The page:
Scientists have described the first-ever fossil to be found with a blood meal inside its abdomen - a highly improbable find.
In 1993, a fictional scientist plucked dinosaur DNA from an amber-wrapped mosquito flush with its last victim’s blood. He used it to furnish an entire island with dinosaurs and called it, of course, Jurassic Park. Cinematic chaos ensued.
This scenario is not possible, outside of cinema, for two reasons. The first is that DNA has a half-life of 521 years and degrades to be un-readable after about 1.5 million years. So, the upshot is that dinosaur DNA in a mosquito’s fossilized blood meal has been reduced to nil millions of years before humans even existed. There is no getting around this.
The second is that no real life scientist had ever even found a fossilized mosquito bloated with blood. In fact, the odds of that happening are so infinitesimal, and the set of circumstances that would have to occur is so peculiar, that such a find was thought to be as good as impossible.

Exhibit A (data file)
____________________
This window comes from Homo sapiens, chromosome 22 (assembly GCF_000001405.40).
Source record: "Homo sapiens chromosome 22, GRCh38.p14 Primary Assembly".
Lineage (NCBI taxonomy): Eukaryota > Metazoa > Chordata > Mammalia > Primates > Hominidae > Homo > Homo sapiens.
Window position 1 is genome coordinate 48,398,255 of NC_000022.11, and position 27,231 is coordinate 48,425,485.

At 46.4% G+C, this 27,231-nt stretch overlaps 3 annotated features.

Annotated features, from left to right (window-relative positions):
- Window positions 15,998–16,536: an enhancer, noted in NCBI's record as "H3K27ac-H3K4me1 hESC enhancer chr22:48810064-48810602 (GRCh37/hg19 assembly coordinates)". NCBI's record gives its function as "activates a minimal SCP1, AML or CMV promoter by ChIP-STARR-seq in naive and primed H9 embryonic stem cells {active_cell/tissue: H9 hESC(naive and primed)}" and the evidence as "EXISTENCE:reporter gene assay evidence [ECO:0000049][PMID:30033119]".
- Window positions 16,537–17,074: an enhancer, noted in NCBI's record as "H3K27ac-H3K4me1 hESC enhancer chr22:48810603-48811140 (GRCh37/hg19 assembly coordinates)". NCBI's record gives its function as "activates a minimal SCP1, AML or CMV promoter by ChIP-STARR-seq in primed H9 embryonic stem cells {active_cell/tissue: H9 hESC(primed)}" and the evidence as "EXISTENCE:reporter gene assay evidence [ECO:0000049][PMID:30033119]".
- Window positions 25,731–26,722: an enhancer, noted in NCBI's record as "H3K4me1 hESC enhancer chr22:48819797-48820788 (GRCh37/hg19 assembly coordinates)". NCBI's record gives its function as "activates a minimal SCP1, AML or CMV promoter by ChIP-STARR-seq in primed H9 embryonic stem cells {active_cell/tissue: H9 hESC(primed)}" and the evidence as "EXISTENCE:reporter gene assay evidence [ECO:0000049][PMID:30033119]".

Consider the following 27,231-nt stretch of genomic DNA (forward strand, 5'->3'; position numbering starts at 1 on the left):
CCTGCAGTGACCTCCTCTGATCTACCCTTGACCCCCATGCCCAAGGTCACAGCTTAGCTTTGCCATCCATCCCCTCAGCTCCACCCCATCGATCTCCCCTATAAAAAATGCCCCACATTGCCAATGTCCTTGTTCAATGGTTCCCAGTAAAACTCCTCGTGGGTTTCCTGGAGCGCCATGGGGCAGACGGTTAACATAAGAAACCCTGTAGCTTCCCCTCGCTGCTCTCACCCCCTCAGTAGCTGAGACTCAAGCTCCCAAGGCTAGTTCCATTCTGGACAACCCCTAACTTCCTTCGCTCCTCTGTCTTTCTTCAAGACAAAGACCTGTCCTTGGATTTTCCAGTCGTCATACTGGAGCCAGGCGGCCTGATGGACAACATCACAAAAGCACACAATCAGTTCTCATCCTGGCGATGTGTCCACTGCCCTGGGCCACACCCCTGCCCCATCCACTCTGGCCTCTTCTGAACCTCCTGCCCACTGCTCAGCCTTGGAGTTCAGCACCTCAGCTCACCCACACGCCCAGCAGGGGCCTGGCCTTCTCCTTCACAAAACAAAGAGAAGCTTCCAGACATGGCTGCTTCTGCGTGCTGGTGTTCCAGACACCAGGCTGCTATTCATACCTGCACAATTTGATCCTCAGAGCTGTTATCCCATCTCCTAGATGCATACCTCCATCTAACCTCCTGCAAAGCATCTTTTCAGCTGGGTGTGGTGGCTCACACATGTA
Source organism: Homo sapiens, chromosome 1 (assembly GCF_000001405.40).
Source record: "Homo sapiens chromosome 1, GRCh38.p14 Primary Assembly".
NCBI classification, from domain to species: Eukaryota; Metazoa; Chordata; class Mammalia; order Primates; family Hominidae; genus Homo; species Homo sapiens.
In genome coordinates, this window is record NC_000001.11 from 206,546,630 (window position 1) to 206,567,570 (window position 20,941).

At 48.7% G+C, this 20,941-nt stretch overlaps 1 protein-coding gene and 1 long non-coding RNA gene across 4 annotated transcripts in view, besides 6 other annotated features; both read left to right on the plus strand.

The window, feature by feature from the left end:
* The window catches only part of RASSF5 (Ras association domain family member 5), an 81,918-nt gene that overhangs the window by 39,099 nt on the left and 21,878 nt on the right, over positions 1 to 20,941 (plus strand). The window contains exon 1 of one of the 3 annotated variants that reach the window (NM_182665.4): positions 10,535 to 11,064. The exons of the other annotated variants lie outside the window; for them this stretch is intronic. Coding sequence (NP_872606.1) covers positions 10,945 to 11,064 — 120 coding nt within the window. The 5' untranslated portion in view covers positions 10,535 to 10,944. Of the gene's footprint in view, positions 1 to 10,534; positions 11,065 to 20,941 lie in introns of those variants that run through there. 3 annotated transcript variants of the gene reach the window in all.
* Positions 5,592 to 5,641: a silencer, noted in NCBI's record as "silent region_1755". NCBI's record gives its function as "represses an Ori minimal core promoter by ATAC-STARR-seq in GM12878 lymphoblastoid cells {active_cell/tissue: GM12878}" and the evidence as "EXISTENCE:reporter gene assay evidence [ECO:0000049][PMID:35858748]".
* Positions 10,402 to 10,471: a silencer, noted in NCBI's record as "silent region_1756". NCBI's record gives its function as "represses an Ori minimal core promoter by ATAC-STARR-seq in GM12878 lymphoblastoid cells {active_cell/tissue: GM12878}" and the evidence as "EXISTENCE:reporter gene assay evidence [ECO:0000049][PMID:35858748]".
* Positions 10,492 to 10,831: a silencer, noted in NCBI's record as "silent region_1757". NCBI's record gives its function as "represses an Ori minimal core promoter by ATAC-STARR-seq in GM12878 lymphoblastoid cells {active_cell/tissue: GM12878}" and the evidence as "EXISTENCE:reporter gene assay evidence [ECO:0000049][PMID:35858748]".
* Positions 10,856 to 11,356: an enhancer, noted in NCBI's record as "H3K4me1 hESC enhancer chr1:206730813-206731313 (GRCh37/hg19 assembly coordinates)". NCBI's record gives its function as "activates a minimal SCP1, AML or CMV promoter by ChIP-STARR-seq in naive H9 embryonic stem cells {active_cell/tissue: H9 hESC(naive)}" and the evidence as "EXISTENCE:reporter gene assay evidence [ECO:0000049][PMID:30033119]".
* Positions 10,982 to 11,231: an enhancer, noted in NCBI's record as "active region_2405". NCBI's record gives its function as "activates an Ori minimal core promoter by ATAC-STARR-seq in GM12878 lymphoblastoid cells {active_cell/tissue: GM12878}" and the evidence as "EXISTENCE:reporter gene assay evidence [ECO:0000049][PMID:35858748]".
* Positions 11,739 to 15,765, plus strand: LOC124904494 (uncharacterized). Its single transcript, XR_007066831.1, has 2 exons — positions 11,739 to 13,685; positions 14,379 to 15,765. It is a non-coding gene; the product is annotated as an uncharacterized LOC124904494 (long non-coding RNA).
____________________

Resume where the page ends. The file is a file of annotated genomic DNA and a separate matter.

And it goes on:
But a new paper published this week clarifies that finding a blood-filled mosquito is not, in fact, impossible – it’s just improbable. Writing in Proceedings of the National Academy of Sciences, scientists have described the first ever fossil to be found with a blood meal inside its abdomen. The 46-million-year-old mosquito contains heme, a chemical compound found in hemoglobin, the protein in red blood cells, and it is the first conclusive, direct evidence of blood feeding in ancient insects.
“It’s a one in a billion chance,” says Dale Greenwalt, a researcher at the Smithsonian Institution National Museum of Natural History, in Washington, DC, and the lead author on the paper.